MR. McCLELLAN: We are continuing to look at ways we can continue to help as the people of the Gulf Coast move forward on their rebuilding efforts. This is, as the President said, going to be one of the largest reconstructions in our nation's history. This was one of the largest natural disasters in our nation's history, and we're not ruling things out. There are a lot of ideas that we're looking at about how we can continue to support the state and local efforts as they move forward.

Q Scott, a two-part. This morning's Washington Post quoted Louis Farrakhan at a local press conference yesterday saying, "It is the responsibility of government to prove the rumor false" -- that's the possibility that New Orleans levees were intentionally blown up. And my question: Does the President believe this government has any such responsibility to disprove this astounding Farrakhan claim?

MR. McCLELLAN: I haven't even seen his claim, Les.

Q Oh, all right.

MR. McCLELLAN: We've got other things going on.

Q The editor of The Washington Times this morning referred to, "The laggard protection of this country's southern border against the rising tide of illegal immigration," while Dr. Michael Vickers, the Texas Republican Committee is reported by The Times to have joined the Minutemen. And my question: Does the President still consider the Minutemen to be "vigilantes," or is he grateful for the many illegal immigrants they have helped authorities to apprehend?

MR. McCLELLAN: Well, immigration reform is a priority for this President. He has been talking with congressional leaders about how we move forward on comprehensive immigration reform. We need to continue to take steps to strengthen our border and improve the interior enforcement of our immigration laws, and we need to move forward on a temporary worker program. The President had good discussions with congressional leaders about this. The leaders of the House and Senate were here, I think just a week or two ago, and that was one of the issues talked about, about how we can move forward on that. I think you've had comments from Senator Frist about it, as well.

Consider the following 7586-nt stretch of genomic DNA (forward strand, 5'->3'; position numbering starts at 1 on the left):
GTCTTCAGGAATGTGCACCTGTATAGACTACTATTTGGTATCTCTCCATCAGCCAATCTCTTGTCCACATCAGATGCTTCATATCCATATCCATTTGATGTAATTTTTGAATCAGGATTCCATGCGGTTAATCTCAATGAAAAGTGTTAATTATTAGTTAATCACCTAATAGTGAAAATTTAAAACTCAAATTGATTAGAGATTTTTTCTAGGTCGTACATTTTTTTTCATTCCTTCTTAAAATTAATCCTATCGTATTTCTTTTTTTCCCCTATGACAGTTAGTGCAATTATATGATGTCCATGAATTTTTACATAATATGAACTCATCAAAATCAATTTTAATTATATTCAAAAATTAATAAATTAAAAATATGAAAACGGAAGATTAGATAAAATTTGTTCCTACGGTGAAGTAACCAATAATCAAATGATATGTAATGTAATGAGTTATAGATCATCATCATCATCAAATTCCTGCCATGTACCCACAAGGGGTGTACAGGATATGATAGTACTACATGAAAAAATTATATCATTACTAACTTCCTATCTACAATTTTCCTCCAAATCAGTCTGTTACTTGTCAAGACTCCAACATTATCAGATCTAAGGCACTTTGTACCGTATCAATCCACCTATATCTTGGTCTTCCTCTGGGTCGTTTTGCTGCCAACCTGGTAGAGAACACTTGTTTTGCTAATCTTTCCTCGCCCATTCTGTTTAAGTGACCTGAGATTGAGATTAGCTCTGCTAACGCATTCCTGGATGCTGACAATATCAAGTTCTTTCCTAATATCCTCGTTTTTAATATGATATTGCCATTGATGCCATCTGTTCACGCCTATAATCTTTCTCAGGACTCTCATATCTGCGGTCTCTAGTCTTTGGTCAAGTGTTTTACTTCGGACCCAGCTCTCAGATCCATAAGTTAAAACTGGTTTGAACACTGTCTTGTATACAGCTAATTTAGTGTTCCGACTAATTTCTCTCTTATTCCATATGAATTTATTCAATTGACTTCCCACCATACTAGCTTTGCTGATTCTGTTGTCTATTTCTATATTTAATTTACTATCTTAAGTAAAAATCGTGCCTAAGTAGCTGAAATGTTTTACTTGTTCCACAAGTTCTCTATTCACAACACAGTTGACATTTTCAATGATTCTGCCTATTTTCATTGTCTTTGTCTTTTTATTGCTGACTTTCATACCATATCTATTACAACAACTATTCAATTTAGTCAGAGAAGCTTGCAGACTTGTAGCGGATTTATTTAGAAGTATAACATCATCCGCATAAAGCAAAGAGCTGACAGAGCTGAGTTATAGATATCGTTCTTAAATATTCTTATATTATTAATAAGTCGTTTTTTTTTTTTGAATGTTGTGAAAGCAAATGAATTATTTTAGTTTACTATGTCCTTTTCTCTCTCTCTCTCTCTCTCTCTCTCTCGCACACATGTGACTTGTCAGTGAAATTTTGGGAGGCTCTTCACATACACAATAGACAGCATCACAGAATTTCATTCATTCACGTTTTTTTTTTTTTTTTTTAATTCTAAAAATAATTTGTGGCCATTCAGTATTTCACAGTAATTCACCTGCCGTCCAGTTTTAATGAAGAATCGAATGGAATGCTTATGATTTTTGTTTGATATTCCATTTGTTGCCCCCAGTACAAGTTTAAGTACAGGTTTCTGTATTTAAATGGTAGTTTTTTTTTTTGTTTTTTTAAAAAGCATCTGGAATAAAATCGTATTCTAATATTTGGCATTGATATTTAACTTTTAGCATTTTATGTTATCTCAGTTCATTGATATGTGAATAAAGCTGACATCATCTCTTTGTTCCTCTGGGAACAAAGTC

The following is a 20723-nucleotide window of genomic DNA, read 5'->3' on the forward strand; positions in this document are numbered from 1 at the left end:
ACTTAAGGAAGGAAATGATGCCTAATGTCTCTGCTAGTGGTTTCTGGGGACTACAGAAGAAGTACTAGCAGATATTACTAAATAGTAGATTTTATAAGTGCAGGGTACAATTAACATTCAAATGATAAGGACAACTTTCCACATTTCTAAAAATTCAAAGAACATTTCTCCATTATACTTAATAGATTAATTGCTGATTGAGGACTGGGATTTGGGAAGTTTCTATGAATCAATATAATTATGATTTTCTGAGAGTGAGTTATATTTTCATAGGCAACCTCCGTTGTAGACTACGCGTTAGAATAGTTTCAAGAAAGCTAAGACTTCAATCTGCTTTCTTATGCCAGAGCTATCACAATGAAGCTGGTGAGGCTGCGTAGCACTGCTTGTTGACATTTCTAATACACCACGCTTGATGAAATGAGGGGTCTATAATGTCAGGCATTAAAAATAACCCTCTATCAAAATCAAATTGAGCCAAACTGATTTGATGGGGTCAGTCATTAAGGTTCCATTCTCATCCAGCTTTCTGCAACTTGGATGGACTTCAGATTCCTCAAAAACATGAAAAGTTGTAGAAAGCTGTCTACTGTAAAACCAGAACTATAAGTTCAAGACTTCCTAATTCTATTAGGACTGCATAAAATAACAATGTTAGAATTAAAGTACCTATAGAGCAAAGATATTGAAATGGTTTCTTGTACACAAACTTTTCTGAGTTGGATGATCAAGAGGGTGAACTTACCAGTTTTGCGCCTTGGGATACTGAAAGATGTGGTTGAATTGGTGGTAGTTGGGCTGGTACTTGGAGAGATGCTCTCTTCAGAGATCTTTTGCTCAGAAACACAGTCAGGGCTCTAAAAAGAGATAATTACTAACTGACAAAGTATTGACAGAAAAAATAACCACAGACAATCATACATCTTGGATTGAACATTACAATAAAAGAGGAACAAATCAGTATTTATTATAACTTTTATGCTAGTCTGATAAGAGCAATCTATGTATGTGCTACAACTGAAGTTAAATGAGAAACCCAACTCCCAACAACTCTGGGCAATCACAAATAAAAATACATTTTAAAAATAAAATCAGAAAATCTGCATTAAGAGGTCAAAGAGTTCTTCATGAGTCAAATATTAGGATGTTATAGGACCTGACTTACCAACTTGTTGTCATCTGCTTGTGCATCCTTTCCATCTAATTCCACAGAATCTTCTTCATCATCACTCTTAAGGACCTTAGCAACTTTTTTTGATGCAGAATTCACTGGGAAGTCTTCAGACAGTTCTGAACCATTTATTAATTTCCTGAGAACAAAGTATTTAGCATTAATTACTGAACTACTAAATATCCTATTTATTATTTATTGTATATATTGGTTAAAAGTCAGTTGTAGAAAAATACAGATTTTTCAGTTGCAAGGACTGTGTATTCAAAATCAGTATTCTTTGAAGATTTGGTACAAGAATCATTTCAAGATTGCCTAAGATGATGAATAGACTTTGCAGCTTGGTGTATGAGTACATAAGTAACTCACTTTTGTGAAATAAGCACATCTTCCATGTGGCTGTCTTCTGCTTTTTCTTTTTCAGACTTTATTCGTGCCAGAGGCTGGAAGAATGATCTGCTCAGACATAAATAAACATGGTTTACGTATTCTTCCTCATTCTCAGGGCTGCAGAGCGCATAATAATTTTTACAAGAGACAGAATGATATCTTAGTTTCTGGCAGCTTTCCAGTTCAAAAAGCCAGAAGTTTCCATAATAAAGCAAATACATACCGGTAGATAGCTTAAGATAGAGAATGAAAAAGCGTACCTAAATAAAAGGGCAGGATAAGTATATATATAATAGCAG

And the President believes very strongly that if people see suspicious activity along our borders, that they ought to report that activity to the proper authority. There are --

Q Doe he know Dr. Vickers?

MR. McCLELLAN: I don't know, Les.

Q Did you know Dr. Vickers from Texas?

MR. McCLELLAN: I don't think so. I don't believe so.

Go ahead.